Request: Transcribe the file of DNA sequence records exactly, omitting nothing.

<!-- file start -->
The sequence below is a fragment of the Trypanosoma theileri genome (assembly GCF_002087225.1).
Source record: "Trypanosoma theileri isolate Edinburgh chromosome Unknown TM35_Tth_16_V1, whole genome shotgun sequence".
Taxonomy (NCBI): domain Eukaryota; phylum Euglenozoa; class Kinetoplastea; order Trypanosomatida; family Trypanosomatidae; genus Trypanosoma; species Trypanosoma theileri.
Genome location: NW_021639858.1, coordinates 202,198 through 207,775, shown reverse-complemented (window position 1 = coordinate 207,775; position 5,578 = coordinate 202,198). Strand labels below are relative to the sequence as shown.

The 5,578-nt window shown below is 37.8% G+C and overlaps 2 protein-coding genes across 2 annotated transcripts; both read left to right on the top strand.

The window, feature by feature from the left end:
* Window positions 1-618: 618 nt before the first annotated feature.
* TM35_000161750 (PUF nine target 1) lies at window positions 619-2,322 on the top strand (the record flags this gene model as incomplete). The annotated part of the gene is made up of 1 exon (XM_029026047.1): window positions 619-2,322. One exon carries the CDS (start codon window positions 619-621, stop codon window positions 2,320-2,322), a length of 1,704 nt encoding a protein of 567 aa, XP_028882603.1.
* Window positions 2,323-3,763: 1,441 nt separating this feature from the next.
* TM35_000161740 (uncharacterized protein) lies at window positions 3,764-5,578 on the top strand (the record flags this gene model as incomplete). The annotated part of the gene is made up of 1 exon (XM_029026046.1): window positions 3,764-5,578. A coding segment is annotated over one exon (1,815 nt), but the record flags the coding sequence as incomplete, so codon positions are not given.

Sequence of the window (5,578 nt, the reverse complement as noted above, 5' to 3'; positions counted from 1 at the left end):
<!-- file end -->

The sequence below is a fragment of the Trypanosoma theileri genome (assembly GCF_002087225.1).
Source record: "Trypanosoma theileri isolate Edinburgh chromosome Unknown TM35_Tth_16_V1, whole genome shotgun sequence".
Taxonomy (NCBI): domain Eukaryota; phylum Euglenozoa; class Kinetoplastea; order Trypanosomatida; family Trypanosomatidae; genus Trypanosoma; species Trypanosoma theileri.
Genome location: NW_021639858.1, coordinates 202,198 through 207,775, shown reverse-complemented (window position 1 = coordinate 207,775; position 5,578 = coordinate 202,198). Strand labels below are relative to the sequence as shown.

The 5,578-nt window shown below is 37.8% G+C and overlaps 2 protein-coding genes across 2 annotated transcripts; both read left to right on the top strand.

The window, feature by feature from the left end:
* Window positions 1-618: 618 nt before the first annotated feature.
* TM35_000161750 (PUF nine target 1) lies at window positions 619-2,322 on the top strand (the record flags this gene model as incomplete). The annotated part of the gene is made up of 1 exon (XM_029026047.1): window positions 619-2,322. One exon carries the CDS (start codon window positions 619-621, stop codon window positions 2,320-2,322), a length of 1,704 nt encoding a protein of 567 aa, XP_028882603.1.
* Window positions 2,323-3,763: 1,441 nt separating this feature from the next.
* TM35_000161740 (uncharacterized protein) lies at window positions 3,764-5,578 on the top strand (the record flags this gene model as incomplete). The annotated part of the gene is made up of 1 exon (XM_029026046.1): window positions 3,764-5,578. A coding segment is annotated over one exon (1,815 nt), but the record flags the coding sequence as incomplete, so codon positions are not given.

Sequence of the window (5,578 nt, the reverse complement as noted above, 5' to 3'; positions counted from 1 at the left end):